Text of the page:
possible series will
expand upon this post, where I had slapped down some ideas to consider in
regards to hitting your reader in the gut.
Number one reads like this:
- Make your reader root for your main character(s). Make your character stretch out their arm toward their goal, as far as they can to reach, until their fingertips barely brush it. Make your character want something so much that your reader wants it, too.
Now, this is a lot to unload, but easy to grasp. First of all, if you’re having trouble getting your character motivated to make the steps forward that you need in order to continue as you’ve planned, then this might be one of your problems: your character is without a goal.
That’s not good, but relatively an easy fix.
First of all, your character’s goal should tie into the plot. If you’re the type of writer that creates a plot before the character, be sure that you weave your character and your plot together. This is what will create your premise. Think of the little passages that you read on the back covers of paperbacks, or the inside flap of a dustcover. This is the premise. The premise asks the big question of “What will happen when…?”
If you’re the type of writer that creates the characters and then the plot, your duty is still the same. You’ve got to give your character a desire—a driving force—that propels them headfirst into your plot (or feet-first, depending on what you’re into, you know). This desire can be anything, whether it’s as commercial as wanting to find the right guy from a dating website, or atypical like a man who desires intimacy with a young girl. The desire doesn’t have to be positive, and it doesn’t have to be negative, but it nevertheless must drive your character.
So, once you’ve got your premise and burning coals under your character’s bare feet, how do you make the reader care?
Let’s start with this:
A girl is put in a frozen sleep with her parents to take a ship three-hundred years to another planet?
A girl who is conscious throughout the entire sleep and is accidentally awoken fifty years too early while her parents are still frozen?
I’m not much of a ships-in-space sci-fi type of reader, but I picked this up and burned right through it because I was sucked in by the human element.
In the early years of Superman and Captain America, people wanted a superhero. Times were bad. War was in the air. People were looking for something, well, super. Nowadays, people want super characters—that are relatable. This is especially crucial in YA (young adult)/teen fiction. We like a character that we can identify with, and this doesn’t necessarily mean that we need to see ourselves in these characters, but we need to be able to connect with them. We need to understand where they’re coming from, whether protagonist or antagonist.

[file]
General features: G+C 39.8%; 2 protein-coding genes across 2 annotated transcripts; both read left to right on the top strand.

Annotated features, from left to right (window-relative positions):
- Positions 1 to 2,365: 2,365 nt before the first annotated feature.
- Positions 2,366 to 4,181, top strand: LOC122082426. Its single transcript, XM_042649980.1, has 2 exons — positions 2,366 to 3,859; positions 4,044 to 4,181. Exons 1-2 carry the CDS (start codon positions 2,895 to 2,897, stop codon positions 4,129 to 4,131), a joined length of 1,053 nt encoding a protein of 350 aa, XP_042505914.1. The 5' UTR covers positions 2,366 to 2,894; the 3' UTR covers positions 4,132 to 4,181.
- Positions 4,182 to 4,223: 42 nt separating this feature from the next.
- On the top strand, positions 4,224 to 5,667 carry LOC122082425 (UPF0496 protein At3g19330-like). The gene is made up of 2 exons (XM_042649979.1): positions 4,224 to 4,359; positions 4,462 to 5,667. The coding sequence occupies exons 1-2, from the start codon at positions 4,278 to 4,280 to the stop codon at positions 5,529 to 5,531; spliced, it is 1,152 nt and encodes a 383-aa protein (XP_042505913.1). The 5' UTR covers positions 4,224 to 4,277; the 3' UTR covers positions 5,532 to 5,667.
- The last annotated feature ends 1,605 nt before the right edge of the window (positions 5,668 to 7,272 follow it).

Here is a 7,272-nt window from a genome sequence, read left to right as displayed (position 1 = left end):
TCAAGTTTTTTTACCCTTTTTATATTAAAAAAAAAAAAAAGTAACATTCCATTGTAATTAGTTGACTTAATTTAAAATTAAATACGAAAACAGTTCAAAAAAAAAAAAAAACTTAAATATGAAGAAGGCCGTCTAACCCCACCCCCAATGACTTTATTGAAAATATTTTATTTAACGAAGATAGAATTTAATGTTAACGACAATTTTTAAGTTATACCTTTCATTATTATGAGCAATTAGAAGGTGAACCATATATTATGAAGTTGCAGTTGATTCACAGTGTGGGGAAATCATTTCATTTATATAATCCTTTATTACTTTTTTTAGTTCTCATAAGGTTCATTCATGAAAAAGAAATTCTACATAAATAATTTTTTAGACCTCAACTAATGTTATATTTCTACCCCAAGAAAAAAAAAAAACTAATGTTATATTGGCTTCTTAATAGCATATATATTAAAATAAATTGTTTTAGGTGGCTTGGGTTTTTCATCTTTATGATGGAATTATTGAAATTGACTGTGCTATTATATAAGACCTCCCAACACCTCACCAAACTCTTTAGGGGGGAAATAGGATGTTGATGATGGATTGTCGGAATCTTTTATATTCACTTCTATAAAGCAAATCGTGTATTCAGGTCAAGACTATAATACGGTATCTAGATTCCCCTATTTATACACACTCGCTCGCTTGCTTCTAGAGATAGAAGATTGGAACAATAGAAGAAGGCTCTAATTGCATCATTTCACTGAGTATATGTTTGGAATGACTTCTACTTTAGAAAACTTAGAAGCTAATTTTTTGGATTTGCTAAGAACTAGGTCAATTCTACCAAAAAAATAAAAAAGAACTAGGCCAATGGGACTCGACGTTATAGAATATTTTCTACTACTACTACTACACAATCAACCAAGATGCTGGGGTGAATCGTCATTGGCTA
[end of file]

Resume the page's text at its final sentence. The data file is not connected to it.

How do you do this?
My favorite way: through suffering.
If you have a villain as a main character, your readership can find themselves rooting for this individual if you give meaning to what they’re doing—if you show that they’ve struggled to get where they are, or are continuing to struggle.
A reader is drawn in by a person who has suffered, but continues to fight for their desire. We want to see people succeed. When someone stands up in front of class to give a speech, we want them to do well, especially if their quivering hands or timid voice reveal they’re scared shitless. We as the audience send them stronger vibes, perhaps smile bigger, or relax our postures to be more open, or laugh a little louder when they attempt self-deprecating humor.
(Am I recalling some sort of traumatic moment in front of class or something?)
We’ve all been there, after all, so we can associate with this fear of failure. We connect with the struggle to succeed. We want people to succeed.
So, whatever your character wants, regardless if they’re the good guy or bad guy or neither of the two, make them work for it. Throw obstacles in their way, force them to struggle, reveal how much they need this ultimate goal, whether they’re aware of their need or not, whether it’s a tangible thing or a fractured idea.
If they fall, make it hurt. If they get back up, make it hurt more. It’s in these moments that your character transcends the page and becomes a real person.